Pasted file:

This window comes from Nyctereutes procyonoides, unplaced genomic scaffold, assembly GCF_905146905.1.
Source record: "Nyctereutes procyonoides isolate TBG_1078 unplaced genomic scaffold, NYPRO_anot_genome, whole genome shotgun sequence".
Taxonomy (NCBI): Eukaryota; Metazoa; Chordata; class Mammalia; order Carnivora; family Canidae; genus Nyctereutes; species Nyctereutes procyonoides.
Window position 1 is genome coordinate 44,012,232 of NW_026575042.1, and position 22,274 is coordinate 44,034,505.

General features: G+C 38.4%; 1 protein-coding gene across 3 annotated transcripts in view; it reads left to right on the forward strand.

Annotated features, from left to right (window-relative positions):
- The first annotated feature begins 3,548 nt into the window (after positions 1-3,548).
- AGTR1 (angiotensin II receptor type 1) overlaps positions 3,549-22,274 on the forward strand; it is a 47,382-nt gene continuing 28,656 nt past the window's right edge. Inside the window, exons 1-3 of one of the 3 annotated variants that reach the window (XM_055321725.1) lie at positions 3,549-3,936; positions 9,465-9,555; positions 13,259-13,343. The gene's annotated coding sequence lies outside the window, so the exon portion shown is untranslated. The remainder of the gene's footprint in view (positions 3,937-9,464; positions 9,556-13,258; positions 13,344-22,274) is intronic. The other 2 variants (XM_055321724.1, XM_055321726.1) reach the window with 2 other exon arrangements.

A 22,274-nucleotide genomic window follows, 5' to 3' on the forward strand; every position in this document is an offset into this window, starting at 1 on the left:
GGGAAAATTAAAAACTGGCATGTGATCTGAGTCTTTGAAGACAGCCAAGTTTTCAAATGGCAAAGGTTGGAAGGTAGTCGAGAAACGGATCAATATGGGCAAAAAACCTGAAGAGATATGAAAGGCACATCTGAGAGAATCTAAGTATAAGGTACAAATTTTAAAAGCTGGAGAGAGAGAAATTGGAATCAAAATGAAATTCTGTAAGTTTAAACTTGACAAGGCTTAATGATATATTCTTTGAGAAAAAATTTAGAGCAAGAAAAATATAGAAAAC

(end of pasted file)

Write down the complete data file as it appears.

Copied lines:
This window comes from Nyctereutes procyonoides, unplaced genomic scaffold, assembly GCF_905146905.1.
Source record: "Nyctereutes procyonoides isolate TBG_1078 unplaced genomic scaffold, NYPRO_anot_genome, whole genome shotgun sequence".
Taxonomy (NCBI): Eukaryota; Metazoa; Chordata; class Mammalia; order Carnivora; family Canidae; genus Nyctereutes; species Nyctereutes procyonoides.
Window position 1 is genome coordinate 44,012,232 of NW_026575042.1, and position 22,274 is coordinate 44,034,505.

General features: G+C 38.4%; 1 protein-coding gene across 3 annotated transcripts in view; it reads left to right on the forward strand.

Annotated features, from left to right (window-relative positions):
- The first annotated feature begins 3,548 nt into the window (after positions 1-3,548).
- AGTR1 (angiotensin II receptor type 1) overlaps positions 3,549-22,274 on the forward strand; it is a 47,382-nt gene continuing 28,656 nt past the window's right edge. Inside the window, exons 1-3 of one of the 3 annotated variants that reach the window (XM_055321725.1) lie at positions 3,549-3,936; positions 9,465-9,555; positions 13,259-13,343. The gene's annotated coding sequence lies outside the window, so the exon portion shown is untranslated. The remainder of the gene's footprint in view (positions 3,937-9,464; positions 9,556-13,258; positions 13,344-22,274) is intronic. The other 2 variants (XM_055321724.1, XM_055321726.1) reach the window with 2 other exon arrangements.

A 22,274-nucleotide genomic window follows, 5' to 3' on the forward strand; every position in this document is an offset into this window, starting at 1 on the left:
GGGAAAATTAAAAACTGGCATGTGATCTGAGTCTTTGAAGACAGCCAAGTTTTCAAATGGCAAAGGTTGGAAGGTAGTCGAGAAACGGATCAATATGGGCAAAAAACCTGAAGAGATATGAAAGGCACATCTGAGAGAATCTAAGTATAAGGTACAAATTTTAAAAGCTGGAGAGAGAGAAATTGGAATCAAAATGAAATTCTGTAAGTTTAAACTTGACAAGGCTTAATGATATATTCTTTGAGAAAAAATTTAGAGCAAGAAAAATATAGAAAAC